A Pace College student in a gas mask "smells" a magnolia blossom in City Hall Park on Earth Day, April 22, 1970, in New York. AP Photo

In 1970, cities epitomized everything that was wrong with the planet. That's changed, partly because of Earth Day.

Not long ago, cities were like a cancer in the environmental imagination. Proposing a national environmental agenda to Congress in January 1970, Senator Gaylord Nelson of Wisconsin remarked:

The unforeseen—or ignored—consequences of an urbanizing, affluent, mobile, more populous society have poisoned, scarred, and polluted what once was a beautiful land "from sea to shining sea." It is the laboring man, living in the shadows of the spewing smokestacks of industry, who feels the bite of the "disposable society." Or the commuter inching in spurts along an expressway. Or the housewife paying too much for products that begin to fall apart too soon. Or the student watching the University building program' destroy a community. Or the black man living alongside the noisy, polluted truck routes through the central city ghetto.

Nelson was touching on Americans' growing awareness of the environmental disaster that was urban, industrialized life. In 1965, air pollution in New York City had killed eighty people during a brief weather inversion. The oil-saturated Cuyahoga River between Cleveland and Akron regularly caught fire.

"Most cities had visibly polluted skies," says Adam Rome, an environmental historian and author of a history of Earth Day. "There were sites of water pollution all over the place. There was trash all over the streets. Cities epitomized everything that was wrong with the planet."

Children of the convent of the sacred Heart School in New York City use brooms on April 22, 1970, as they clean a monument in the city's Union Square. The children came out in force in observance of the first Earth Day. (AP Photo).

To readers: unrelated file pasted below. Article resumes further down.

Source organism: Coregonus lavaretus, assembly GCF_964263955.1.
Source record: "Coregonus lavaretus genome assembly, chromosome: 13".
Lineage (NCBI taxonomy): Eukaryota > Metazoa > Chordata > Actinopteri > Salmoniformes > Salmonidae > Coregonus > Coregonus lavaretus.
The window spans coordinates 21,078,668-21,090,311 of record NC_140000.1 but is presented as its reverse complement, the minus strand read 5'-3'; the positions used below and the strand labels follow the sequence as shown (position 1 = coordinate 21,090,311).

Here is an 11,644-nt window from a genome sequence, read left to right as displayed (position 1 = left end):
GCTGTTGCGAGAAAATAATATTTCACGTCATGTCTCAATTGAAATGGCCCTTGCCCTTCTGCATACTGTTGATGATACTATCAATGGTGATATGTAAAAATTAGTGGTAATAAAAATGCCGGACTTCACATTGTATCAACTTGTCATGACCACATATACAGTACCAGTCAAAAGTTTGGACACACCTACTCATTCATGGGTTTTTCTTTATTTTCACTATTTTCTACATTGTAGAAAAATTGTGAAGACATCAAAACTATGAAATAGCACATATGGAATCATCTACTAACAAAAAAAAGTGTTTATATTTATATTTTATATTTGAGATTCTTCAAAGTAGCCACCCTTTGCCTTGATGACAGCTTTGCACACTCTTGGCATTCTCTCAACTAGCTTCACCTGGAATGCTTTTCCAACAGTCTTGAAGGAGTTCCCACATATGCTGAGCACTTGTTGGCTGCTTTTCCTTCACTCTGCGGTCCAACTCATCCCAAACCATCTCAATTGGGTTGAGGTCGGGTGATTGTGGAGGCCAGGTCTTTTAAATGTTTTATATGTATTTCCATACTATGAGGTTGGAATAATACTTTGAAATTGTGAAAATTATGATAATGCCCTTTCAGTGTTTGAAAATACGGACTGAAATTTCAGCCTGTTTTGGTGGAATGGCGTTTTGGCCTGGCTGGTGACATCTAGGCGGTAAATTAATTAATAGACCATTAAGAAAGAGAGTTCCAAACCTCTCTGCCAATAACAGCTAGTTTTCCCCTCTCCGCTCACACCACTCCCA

Nelson and his troop of young organizers seized on the country's political consciousness that had been shaped by Vietnam. On April 22, 1970, 20 million Americans took to their streets, parks, and campuses to demonstrate against the degradation of the planet. They trashed cars, gave speeches on overpopulation and sprawl (anti-suburban rhetoric had been gaining traction for decades), and wore gas masks to emphasize the risks accompanying urban life detached from nature.

That first Earth Day launched the modern environmental movement. The Environmental Protection Agency was formed in its wake. The Clean Air, Clean Water, and Endangered Species Acts have it to thank.

And so do the many people who, today, think of cities as ecologically friendly. David Owen's New Yorker article, "Green Manhattan," is only 11 years old, and yet it marks a kind of transition in the rhetoric around the environmental impact of cities. Owen wrote:

Most Americans, including most New Yorkers, think of New York City as an ecological nightmare, a wasteland of concrete and garbage and diesel fumes and traffic jams, but in comparison with the rest of America it's a model of environmental responsibility. By most significant measures, New York is the greenest community in the United States, and one of the greenest cities in the world.

Owen's argument, based on density and low per-capita energy use, is now so familiar it seems simple. But looking at cities as environmental boons is relatively new in the public imagination. "People had the idea before, of course," says Rome (Jane Jacobs and William Whyte among them), "but it's really only crystallized in the last 10 to 15 years."

Rome says it is the success of Earth Day, in part, that has allowed the ideological shift. "It's because of the environmental movement that air and water quality is so much better," he says. "We've done a lot to deal with toxic waste and pollution—many things that people were concerned about that tended to be concentrated in cities."

Kenneth Opat is squirted with oil pistols by Dorothy Goldsmith, left, and Rita Webb, at Tulane University in New Orleans as students tagged Louisiana's oil industry with the "polluter of the month" award on April 22, 1970. (AP Photo)

Earth Day also helped build new academic fields around environmental science and planning, which, in the 1990s, gave rise to the term "carbon footprint," a term that has helped contemporary thinkers and scientists "build sustainability arguments... that now often favor cities," says William Cronon, an author and environmental historian.

In 2015, Earth Day feels fairly anodyne. The litter pick-ups, the festivals selling recycled crayons, even the President's speech in the Everglades: It all seems quaint in light of the daunting climate issues we confront daily in the news. But if you, like plenty of our readers, look to cities for a bit of environmental hope, give a nod to Earth Day. It's what made New York City look green.

A woman dressed as the Statue of Liberty poses on a float full of trash during Earth Day observances in Florida in 1970. (AP Photo)

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